In Defense Of LA


I’m not supposed to like L.A.

I’m from Boston, and we’re diametrically opposed. Here in Boston, we believe in character and suffering. We’re neurotic about our sports and our weather, cold and harsh, serves to tie us to our native lands. We have seasons here, and brutal, vicious winters that baptize us in frosty punishment. Call it our puritanical drive for punishment, but we feel bound to it. Maybe it’s Stockholm Syndrome, but we prize our winters even as we hate them.

L.A, meanwhile, is another world.

L.A, has never known suffering. It’s a plateau of peace and calm. It has the best weed, the best fast food, beautiful people and beautiful weather. It’s calm and glorious, and, from the East, it feels unearned. It’s seen as artificial. We resent it, assuming something beneath the Stepford Wives perfection the city represents. We call it shallow, vain, and self-obsessed but is it? Or are we trading in dusty stereotypes of fame and fortune as shallow as our claims of the city itself?

What if we let go of our resentment? What if we accept that L.A. is out there, waiting for us to love ourselves enough to allow ourselves some happiness?


New England is tied to New York City as our target; either as our ambition or as the devil we know. Los Angeles, meanwhile, feels foreign and unfamiliar.

I don’t know Los Angeles that well. But, in that way, I can speak more accurately for those who don’t know L.A; how else would one convey the outsiders perspective except as an outsider? Besides, I’ve found there’s an inherent silence from its citizens: they have better things to do than defend their city, which, in a way, is its ultimate defense.

If you live in Los Angeles, or California proper, you know L.A. better than I do. But I’m not writing for you; I’m writing for the Northeast student who feels bound to their state and soil, and who has to invent something bad; why else wouldn’t they come to California, then?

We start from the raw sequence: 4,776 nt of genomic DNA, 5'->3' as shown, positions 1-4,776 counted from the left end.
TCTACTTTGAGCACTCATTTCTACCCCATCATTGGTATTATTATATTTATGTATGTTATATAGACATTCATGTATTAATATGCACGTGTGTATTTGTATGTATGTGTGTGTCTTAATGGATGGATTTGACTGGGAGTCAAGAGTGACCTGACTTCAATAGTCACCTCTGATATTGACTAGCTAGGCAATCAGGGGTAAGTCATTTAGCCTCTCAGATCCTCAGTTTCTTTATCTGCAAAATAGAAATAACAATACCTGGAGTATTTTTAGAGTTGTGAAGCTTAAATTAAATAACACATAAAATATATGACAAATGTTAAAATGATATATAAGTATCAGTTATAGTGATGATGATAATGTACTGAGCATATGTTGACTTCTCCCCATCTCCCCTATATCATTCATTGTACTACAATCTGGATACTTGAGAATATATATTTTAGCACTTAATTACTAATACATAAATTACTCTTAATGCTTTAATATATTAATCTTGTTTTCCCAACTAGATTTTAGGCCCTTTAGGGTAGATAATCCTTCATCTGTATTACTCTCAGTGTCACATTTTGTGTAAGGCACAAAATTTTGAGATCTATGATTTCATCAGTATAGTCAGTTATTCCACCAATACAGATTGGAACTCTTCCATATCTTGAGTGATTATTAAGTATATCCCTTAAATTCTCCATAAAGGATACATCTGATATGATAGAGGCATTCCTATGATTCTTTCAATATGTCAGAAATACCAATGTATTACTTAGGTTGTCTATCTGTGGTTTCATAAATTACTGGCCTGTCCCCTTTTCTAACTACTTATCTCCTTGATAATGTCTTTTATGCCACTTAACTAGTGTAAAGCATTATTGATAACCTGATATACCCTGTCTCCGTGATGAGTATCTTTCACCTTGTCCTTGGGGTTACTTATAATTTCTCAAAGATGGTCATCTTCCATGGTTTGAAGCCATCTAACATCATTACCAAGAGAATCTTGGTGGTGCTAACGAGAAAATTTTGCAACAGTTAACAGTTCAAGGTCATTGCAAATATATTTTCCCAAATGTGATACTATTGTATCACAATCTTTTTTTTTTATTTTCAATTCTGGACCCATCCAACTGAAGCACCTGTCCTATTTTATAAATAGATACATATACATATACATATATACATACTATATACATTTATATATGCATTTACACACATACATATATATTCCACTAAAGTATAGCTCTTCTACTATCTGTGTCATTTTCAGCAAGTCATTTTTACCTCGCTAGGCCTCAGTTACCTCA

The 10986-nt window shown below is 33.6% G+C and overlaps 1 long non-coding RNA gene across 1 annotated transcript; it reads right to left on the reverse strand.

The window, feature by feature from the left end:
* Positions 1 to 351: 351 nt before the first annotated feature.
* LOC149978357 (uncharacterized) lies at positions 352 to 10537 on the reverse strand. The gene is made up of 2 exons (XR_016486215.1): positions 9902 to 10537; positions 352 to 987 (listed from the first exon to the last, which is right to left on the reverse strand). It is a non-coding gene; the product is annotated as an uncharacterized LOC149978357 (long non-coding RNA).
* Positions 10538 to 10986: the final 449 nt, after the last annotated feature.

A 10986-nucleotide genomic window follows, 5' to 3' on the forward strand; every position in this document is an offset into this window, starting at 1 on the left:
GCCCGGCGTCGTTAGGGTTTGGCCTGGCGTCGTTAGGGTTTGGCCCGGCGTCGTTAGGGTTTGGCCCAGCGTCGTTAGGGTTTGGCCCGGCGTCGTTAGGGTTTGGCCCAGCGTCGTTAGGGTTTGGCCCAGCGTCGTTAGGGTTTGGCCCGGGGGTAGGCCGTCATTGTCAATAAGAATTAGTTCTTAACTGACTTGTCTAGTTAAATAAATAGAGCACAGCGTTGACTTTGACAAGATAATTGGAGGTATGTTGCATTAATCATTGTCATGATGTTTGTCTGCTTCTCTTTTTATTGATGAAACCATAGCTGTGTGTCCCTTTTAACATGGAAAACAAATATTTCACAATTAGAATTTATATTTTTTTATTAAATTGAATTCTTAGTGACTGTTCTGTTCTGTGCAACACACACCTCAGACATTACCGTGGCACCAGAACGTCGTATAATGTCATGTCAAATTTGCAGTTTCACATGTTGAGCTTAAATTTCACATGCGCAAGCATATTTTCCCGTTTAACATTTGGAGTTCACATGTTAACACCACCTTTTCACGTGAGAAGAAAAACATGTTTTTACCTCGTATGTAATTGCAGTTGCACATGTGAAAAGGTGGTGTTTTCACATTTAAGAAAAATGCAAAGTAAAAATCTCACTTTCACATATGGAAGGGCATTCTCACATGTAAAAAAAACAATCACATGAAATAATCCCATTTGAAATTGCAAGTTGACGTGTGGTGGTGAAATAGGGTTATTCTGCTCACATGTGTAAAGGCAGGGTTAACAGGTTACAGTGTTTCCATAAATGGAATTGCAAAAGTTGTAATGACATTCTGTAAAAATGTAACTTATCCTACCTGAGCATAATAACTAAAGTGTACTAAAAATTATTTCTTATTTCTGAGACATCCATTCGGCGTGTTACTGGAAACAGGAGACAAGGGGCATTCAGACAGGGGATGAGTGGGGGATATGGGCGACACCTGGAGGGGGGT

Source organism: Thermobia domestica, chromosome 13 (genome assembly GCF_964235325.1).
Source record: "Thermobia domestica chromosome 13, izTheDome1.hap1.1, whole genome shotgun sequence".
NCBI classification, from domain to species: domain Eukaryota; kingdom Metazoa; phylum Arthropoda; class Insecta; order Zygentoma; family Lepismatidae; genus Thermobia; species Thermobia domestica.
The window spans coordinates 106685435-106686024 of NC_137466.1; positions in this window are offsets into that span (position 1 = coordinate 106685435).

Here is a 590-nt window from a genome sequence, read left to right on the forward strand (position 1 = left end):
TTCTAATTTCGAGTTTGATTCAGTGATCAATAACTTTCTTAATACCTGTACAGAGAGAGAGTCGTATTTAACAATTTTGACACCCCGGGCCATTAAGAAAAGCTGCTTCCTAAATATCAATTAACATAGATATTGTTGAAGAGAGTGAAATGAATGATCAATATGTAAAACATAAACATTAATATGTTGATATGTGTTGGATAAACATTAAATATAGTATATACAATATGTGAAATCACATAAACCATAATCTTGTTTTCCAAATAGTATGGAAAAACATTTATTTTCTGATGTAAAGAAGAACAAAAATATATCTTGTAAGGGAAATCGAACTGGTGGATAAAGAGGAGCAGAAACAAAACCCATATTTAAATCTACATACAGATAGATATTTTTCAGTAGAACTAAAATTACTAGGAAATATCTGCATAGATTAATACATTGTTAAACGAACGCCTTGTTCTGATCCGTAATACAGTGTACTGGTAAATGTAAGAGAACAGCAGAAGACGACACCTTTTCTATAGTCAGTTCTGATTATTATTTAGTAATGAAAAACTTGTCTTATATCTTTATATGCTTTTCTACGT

L.A. has its problems, but those are boring to repeat here. Public transportation and urban sprawl; yes, those suck. But as gravity bends us to self-driving cars, those problems are only more solvable.

The advantages of L.A. and California proper are more unusual and important.

I’m not talking about the weather so much as the attitude and spiritual temperature of the county. Yes, spiritual. The East mocks your love of crystals, vibes, and meditation because we don’t, and, if we don’t, we figure its stupid.

I’ll be honest. It still sounds stupid. But that doesn’t matter, because it works. You are calmer, happier, less tightly bound and neurotic than us. Maybe if we don’t understand, that’s on us.

Maybe understanding is less important than the practicalities of success.


In New England, there’s a pride taken in our cynical intelligence. Bad weather breeds it; we complain and stress, but its true, we argue. It’s real. That means that California, now generalized as a vague, hazy whole, is not.

Contrapositive, bitches!

We know what contrapositives are.)

That, though, is defensive and logic. It’s wrapped in an anxiety that there could be a world better than ours, a brighter, happier, saner world. And, in our ignorance, we turn away from those concepts. We deride the easy, sunny, and spiritual as though those traits are incompatible with our lives.

Maybe they aren’t. And, maybe if they are, we’re the problem, not L.A.

It’s worth a thought.